My feet crunch through thawed then frosting snow. Behind me the moon, on the cusp of full, glows warm. A torch, up here on the field tonight, will not be necessary.
I close my eyes the better to hear the night.
For a start there's a stupid plane disturbing the peace of the small mountain kingdom. 'Go plane, just go.' I urge. And indeed it does - on it's way to Manchester or Liverpool perhaps. Then at last there is silence...but not silence because the world has sounds.
Is that an owl over there in Badnage Wood? I think so. And there's such an orchestra of sheep and lambs too - baa's and bawls and bleats, call and response...but never harmony. Ah! It's a discordant modern piece.
Drill down beneath the sheep sounds and listen - there is the roar of the stream which rises up near Cym Duggan and follows a stony path to the Rea Valley, picking up the name The Lowerfield Brook along the way. (Up here of course it is not known by that name - it is an anonymous watercourse - though I imagine that given long enough we would call it more than 'the stream'.) Tonight it roars and tonight the conifers sigh; a gentle soughing sound.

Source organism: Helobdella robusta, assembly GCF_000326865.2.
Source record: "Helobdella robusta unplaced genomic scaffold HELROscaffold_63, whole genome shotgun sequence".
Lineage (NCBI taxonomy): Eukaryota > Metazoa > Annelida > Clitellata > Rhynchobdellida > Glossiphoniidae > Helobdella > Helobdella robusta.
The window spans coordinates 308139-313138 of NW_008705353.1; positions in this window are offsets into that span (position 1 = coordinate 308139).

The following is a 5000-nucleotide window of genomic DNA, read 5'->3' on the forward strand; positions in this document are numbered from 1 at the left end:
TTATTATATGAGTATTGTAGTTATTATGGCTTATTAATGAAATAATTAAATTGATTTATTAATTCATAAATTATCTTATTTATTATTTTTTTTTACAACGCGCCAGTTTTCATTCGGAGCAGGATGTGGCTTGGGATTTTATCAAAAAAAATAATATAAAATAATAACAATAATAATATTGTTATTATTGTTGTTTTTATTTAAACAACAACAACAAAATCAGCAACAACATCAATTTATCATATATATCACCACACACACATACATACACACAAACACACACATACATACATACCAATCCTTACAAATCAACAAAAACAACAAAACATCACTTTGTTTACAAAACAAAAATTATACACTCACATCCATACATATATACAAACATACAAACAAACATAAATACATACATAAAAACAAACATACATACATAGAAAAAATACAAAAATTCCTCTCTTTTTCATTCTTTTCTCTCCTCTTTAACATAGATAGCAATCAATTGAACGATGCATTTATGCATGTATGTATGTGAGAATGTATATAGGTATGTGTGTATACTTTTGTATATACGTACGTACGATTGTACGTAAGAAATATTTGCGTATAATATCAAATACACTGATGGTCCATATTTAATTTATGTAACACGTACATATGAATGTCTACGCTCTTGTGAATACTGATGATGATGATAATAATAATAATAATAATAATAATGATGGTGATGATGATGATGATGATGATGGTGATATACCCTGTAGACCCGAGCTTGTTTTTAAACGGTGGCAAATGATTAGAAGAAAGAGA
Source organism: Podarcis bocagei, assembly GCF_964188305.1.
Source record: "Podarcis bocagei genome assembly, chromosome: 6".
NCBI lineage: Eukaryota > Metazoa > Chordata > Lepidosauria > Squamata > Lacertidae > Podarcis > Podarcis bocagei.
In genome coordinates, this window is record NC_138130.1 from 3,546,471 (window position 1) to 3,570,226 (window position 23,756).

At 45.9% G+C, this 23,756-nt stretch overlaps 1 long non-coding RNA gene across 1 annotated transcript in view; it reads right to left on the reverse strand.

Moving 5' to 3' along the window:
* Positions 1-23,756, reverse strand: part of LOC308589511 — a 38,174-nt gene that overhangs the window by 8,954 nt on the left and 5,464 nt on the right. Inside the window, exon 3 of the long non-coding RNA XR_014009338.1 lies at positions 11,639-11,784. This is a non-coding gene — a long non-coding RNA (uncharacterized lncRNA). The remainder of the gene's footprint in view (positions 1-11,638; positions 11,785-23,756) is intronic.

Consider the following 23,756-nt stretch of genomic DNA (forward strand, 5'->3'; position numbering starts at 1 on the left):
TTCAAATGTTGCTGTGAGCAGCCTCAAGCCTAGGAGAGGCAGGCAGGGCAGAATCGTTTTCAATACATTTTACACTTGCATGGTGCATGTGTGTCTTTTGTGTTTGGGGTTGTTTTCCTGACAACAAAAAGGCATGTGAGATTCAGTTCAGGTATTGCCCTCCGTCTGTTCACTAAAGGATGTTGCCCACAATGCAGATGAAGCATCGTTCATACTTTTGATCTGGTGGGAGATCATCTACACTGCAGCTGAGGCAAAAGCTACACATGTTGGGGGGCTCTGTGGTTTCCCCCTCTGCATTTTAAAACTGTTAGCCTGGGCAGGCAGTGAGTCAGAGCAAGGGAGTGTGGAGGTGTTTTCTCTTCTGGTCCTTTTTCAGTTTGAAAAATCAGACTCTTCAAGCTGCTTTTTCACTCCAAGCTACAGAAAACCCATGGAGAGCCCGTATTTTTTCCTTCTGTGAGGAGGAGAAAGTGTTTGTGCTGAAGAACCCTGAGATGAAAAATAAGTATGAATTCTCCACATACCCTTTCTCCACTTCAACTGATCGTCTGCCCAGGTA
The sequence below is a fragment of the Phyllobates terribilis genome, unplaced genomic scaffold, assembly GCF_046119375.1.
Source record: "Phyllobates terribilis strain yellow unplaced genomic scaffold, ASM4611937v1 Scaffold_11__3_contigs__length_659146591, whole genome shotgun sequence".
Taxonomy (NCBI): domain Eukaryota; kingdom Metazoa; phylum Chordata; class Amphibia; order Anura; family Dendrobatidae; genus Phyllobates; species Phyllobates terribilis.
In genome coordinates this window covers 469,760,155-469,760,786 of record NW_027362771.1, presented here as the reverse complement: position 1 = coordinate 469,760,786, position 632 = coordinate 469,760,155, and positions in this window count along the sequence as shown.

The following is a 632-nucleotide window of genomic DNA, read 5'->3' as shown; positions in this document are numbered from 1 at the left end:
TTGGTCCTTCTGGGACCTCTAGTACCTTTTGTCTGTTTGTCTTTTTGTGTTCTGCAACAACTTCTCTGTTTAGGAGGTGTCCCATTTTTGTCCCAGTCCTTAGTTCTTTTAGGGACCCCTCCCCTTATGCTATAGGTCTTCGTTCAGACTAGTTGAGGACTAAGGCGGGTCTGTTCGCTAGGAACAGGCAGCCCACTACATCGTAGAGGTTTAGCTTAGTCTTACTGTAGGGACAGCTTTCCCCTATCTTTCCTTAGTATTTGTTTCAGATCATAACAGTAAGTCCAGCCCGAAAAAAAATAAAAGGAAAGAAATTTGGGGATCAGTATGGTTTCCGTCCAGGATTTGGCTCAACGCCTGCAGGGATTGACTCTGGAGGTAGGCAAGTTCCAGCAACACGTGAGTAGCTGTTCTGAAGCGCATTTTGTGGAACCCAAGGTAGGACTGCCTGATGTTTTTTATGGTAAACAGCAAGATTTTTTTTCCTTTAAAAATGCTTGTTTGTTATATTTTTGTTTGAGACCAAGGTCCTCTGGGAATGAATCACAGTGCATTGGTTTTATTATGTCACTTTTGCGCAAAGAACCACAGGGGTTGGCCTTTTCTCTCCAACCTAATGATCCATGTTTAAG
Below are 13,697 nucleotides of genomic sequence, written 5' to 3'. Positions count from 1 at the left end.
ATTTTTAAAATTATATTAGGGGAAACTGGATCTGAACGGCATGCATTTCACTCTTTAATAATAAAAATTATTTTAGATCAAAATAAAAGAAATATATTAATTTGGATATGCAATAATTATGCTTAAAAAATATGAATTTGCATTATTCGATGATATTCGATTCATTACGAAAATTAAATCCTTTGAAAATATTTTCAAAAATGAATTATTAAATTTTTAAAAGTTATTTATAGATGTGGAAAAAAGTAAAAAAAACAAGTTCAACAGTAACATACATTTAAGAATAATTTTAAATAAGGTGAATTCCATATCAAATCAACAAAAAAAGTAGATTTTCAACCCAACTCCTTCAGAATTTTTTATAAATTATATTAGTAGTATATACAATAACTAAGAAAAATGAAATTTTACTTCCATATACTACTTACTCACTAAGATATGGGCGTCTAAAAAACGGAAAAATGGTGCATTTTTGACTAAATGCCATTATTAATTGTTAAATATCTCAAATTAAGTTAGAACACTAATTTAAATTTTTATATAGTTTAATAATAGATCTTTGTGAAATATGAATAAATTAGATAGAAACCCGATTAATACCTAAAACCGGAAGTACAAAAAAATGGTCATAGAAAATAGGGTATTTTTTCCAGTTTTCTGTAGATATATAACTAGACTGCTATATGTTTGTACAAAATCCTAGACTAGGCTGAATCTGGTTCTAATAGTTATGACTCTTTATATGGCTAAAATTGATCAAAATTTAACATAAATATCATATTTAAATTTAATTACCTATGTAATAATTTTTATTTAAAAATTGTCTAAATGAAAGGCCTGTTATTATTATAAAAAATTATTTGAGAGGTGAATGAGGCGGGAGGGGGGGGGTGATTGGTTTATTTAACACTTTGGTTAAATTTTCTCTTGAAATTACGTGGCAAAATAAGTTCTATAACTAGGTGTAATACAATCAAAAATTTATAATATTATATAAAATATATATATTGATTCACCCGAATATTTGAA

I don't think there is any other sound...oh maybe the odd rustle of a roosting hen...but otherwise the night has some sort of purity. By moonlight and the snow's reflected light my opened eyes see black and white in great detail. That ridge and furrow over there, just beneath the church? Is it part of some ancient landscape or the remains of 'The Long Mountain Experiment' aka potato planting on uplands during WWII? And just what makes the medieval farmer a more 'romantic' proposition for me than the latter day potato planter I wonder?
Ah well. I turn to the south, into the moon's light and towards my supper.